Why Aren’t We Farther Along?

Years ago, a friend explained that the reason she was divorcing after fifteen years of marriage, which included grade-school-aged children, a dog, three sets of silverware, two mortgages, and one much-coveted snowmobile, was because they weren’t “farther along.”

Ever since hearing of that novel unit of measurement, I have lain it on a short stack of maps detailing where I’m traveling–as a daughter, a sister, a friend, a wife, a mother, a writer. A great deal of self-quantification has occurred during these last forty-six weeks. (But who’s counting?) Isolation and boredom have yielded a series of intense inquiries about what sort of traveling partner I am and how “far along” I’ve gotten.

Add to that a birthday of some consequence, and the consistent conclusion I have drawn from each inquiry is: “I really thought we’d be farther along by this point.” And that ubiquitous conclusion is a humble recognition of loss. Across each category of relation, I’ve concluded “we should be farther along.” While tempted to end my analysis, to shrug it off by saying “it is what it is,” I couldn’t leave it alone.

Peeking behind the veiled language of “farther along,” I’ve realized that my failure to get “farther along” is nothing more than a poetic euphemism for “I have wasted my time.”

Time is the only human commodity that is measured equally regardless of demographics and biometrics.

Bring someone to mind. That someone has the same twenty-four hours as you do. That person may be sunbathing on a black, lava-sand beach drinking fresh pineapple juice; that person might be trapped in a prison cell reading the same beat-up paperback for the third time; that person might be chewing on the end of a pencil trying to wrap her mind around trigonometry: all of them blissfully distracted from the fact that as their countable breaths increase in number, their remaining heartbeats decrease.

Overwhelming in its simplicity is the flow of information encouraging us to save time: life-hack, “get from A to Z without hassle,” only DIY if you can’t get someone else to DFY. Basically, if there’s a way to sidestep the hard work, we want in. Each sales pitch a variation on the idea that time is fungible. “Think of the time you’ll save. Buy now, and you’ll get these exclusive, one-time-only bonuses.”

But time is measurable. Time is limited is the only axiom universally applicable to all human experience.

When I was a child, I thought, “I’m going to live to be one hundred years old.” Today, I’m fifty, which by my childhood prognostication means that today I’m halfway done with living.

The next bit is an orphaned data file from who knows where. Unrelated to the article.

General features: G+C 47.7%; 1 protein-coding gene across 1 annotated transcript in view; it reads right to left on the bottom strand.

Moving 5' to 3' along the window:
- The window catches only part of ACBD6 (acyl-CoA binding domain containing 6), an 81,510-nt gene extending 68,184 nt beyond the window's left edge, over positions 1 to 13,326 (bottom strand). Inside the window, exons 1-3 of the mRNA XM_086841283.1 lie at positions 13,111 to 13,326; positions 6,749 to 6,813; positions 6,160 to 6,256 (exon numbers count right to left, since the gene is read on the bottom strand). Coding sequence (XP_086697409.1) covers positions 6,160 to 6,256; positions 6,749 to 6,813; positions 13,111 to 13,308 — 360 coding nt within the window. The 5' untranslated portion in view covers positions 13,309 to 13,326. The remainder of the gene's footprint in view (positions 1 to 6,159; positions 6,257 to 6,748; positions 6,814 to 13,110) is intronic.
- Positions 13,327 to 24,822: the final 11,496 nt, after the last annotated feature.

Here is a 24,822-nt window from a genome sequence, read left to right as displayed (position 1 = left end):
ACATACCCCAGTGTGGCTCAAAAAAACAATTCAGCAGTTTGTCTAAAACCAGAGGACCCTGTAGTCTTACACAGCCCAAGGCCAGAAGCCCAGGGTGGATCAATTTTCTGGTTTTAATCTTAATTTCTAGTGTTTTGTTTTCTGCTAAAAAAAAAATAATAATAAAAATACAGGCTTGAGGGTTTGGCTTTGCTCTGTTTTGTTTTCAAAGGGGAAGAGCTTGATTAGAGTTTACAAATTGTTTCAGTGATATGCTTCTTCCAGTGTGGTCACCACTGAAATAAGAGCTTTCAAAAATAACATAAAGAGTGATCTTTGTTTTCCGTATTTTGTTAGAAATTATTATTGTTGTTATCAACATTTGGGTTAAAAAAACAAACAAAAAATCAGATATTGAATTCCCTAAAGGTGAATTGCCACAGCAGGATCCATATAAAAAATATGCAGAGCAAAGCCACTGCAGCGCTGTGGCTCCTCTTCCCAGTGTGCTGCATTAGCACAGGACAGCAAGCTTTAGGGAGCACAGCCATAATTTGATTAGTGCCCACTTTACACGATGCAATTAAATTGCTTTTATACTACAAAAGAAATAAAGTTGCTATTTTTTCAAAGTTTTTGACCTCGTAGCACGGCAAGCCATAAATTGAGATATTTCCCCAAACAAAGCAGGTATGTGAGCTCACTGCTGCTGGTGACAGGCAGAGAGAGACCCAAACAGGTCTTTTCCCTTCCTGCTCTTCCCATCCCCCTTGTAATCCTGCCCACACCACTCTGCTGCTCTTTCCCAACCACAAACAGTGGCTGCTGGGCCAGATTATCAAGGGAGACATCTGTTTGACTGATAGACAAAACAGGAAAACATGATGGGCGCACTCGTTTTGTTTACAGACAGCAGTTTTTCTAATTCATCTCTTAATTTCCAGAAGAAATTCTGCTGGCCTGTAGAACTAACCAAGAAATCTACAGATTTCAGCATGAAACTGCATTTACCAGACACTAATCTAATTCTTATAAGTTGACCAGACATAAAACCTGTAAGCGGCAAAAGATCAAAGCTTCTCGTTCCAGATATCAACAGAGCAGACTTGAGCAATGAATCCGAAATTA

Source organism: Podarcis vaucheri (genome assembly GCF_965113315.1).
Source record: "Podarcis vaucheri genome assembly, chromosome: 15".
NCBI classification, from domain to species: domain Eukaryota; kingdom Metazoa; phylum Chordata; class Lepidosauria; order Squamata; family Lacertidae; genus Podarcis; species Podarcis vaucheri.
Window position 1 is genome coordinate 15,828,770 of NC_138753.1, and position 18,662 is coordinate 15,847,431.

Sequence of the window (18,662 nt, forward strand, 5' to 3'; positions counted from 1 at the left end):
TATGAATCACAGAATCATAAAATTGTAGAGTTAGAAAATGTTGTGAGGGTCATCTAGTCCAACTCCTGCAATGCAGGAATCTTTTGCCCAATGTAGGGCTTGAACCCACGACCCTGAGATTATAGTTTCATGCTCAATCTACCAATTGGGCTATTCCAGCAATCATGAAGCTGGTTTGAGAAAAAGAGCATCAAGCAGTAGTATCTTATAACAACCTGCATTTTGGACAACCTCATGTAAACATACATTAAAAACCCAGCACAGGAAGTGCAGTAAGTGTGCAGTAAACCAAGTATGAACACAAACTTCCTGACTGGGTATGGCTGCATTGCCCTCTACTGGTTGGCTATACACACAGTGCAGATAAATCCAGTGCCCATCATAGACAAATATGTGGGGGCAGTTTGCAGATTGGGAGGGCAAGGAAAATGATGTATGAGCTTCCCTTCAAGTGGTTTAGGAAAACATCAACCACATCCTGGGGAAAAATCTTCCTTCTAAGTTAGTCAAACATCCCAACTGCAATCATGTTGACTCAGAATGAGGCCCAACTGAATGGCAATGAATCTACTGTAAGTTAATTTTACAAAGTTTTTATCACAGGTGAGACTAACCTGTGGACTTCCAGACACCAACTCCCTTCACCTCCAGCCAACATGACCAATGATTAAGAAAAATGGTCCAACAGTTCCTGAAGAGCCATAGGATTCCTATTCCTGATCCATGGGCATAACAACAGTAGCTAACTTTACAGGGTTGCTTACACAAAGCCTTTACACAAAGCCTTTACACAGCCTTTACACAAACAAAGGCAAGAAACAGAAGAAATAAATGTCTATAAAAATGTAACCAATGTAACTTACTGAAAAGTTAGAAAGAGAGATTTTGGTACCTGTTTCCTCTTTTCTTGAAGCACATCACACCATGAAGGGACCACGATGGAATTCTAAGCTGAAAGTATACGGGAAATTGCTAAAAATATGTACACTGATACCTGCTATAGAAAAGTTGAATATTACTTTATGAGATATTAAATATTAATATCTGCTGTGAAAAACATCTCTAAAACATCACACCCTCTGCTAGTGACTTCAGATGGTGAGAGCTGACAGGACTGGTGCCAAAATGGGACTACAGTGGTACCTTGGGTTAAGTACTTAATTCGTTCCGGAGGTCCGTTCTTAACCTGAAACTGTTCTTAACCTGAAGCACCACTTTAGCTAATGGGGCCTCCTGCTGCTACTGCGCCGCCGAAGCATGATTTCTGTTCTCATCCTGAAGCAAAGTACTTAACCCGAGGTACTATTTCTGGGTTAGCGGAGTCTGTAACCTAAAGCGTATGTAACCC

But in the last fifty years, I’ve watched: children with diseases that will kill them before they finish grade-school, my dad dead from cancer two months shy of his 53rd birthday; a history of nations sacrificing young men to die in war; women living with their fatherless children below the poverty line. There are no guarantees as to length of life.

Today, I cannot predict whether I’m 50% into this experiment of life or 95%. If I presume that my life is half over and can easily reflect that I should be “farther along,” I’m left with a sadness infused with streaks of terror but balanced by a sliver of hope that I still have time to get “farther along.” However, if I presume that I, too, will be culled by cancer in fewer than three years, i.e., following in my dad’s footsteps, so to speak, the sadness is quickly overshadowed by a thoughtful agenda with bulleted items on how to get “farther along.” Now. Both thought experiments are flawed.

T.S. Eliot assured us in his poetic gift of The Love Song of J. Alfred Prufrock that “There will be time, there will be time.” But I don’t believe him. There won’t be time, and there isn’t the “time” you think there is remaining in your life–or your parents’ lives, your spouse’s life, your friends’ lives, your children’s lives.

Time passes without our granting permission. The length of my road (of your road) is unknown. The only way to get “farther along” without going insane is to not reflect on the waste accumulated from past travels (that mindlessly squandered away your precious and truly irreplaceable “time”) but instead move along without expectation of miles-to-go, without hopes of the eventual outcome, without anticipation. If you can do all that, it might cause you to not ever wonder again: “Why aren’t we farther along?”

3 thoughts on “Why Aren’t We Farther Along?

  1. Thanks for sharing these poignant observations about time. I, too, arrived at a milestone birthday recently. It’s so easy to go down the road of “farther along”, but the only way to truly enjoy whatever time we have is to release expectations. I will read this again and again.

    Liked by 1 person

    Live in the moment!
    (I’m saying this from one purveyor of “despising wasted time” to another.)
    I want to do it, let me know when you have the secret to it.

    Liked by 1 person

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